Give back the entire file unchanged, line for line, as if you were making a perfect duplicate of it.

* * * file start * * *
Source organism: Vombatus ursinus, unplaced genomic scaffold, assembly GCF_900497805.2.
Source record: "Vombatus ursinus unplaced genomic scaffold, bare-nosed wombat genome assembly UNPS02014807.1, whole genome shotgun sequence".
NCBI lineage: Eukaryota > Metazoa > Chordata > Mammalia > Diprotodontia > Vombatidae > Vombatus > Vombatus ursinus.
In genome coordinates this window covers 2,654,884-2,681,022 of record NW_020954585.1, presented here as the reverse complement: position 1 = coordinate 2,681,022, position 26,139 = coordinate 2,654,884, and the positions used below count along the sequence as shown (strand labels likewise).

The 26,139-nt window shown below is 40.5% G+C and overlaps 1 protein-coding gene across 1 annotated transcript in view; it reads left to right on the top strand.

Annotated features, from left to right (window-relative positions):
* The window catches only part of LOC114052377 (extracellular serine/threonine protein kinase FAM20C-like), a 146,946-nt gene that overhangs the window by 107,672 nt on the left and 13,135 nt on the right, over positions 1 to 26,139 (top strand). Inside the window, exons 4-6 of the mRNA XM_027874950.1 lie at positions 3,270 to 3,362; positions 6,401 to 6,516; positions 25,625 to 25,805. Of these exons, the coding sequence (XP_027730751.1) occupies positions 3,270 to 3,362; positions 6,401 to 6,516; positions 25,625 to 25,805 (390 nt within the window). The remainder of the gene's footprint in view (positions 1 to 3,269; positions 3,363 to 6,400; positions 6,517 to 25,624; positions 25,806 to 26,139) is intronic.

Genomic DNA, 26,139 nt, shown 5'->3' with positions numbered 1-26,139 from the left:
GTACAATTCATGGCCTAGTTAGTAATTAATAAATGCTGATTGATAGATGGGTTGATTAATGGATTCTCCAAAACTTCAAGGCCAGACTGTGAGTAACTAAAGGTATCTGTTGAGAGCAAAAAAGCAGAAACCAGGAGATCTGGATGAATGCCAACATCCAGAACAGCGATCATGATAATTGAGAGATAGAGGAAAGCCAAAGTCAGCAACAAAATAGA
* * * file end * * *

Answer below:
Source organism: Vombatus ursinus, unplaced genomic scaffold, assembly GCF_900497805.2.
Source record: "Vombatus ursinus unplaced genomic scaffold, bare-nosed wombat genome assembly UNPS02014807.1, whole genome shotgun sequence".
NCBI lineage: Eukaryota > Metazoa > Chordata > Mammalia > Diprotodontia > Vombatidae > Vombatus > Vombatus ursinus.
In genome coordinates this window covers 2,654,884-2,681,022 of record NW_020954585.1, presented here as the reverse complement: position 1 = coordinate 2,681,022, position 26,139 = coordinate 2,654,884, and the positions used below count along the sequence as shown (strand labels likewise).

The 26,139-nt window shown below is 40.5% G+C and overlaps 1 protein-coding gene across 1 annotated transcript in view; it reads left to right on the top strand.

Annotated features, from left to right (window-relative positions):
* The window catches only part of LOC114052377 (extracellular serine/threonine protein kinase FAM20C-like), a 146,946-nt gene that overhangs the window by 107,672 nt on the left and 13,135 nt on the right, over positions 1 to 26,139 (top strand). Inside the window, exons 4-6 of the mRNA XM_027874950.1 lie at positions 3,270 to 3,362; positions 6,401 to 6,516; positions 25,625 to 25,805. Of these exons, the coding sequence (XP_027730751.1) occupies positions 3,270 to 3,362; positions 6,401 to 6,516; positions 25,625 to 25,805 (390 nt within the window). The remainder of the gene's footprint in view (positions 1 to 3,269; positions 3,363 to 6,400; positions 6,517 to 25,624; positions 25,806 to 26,139) is intronic.

Genomic DNA, 26,139 nt, shown 5'->3' with positions numbered 1-26,139 from the left:
GTACAATTCATGGCCTAGTTAGTAATTAATAAATGCTGATTGATAGATGGGTTGATTAATGGATTCTCCAAAACTTCAAGGCCAGACTGTGAGTAACTAAAGGTATCTGTTGAGAGCAAAAAAGCAGAAACCAGGAGATCTGGATGAATGCCAACATCCAGAACAGCGATCATGATAATTGAGAGATAGAGGAAAGCCAAAGTCAGCAACAAAATAGA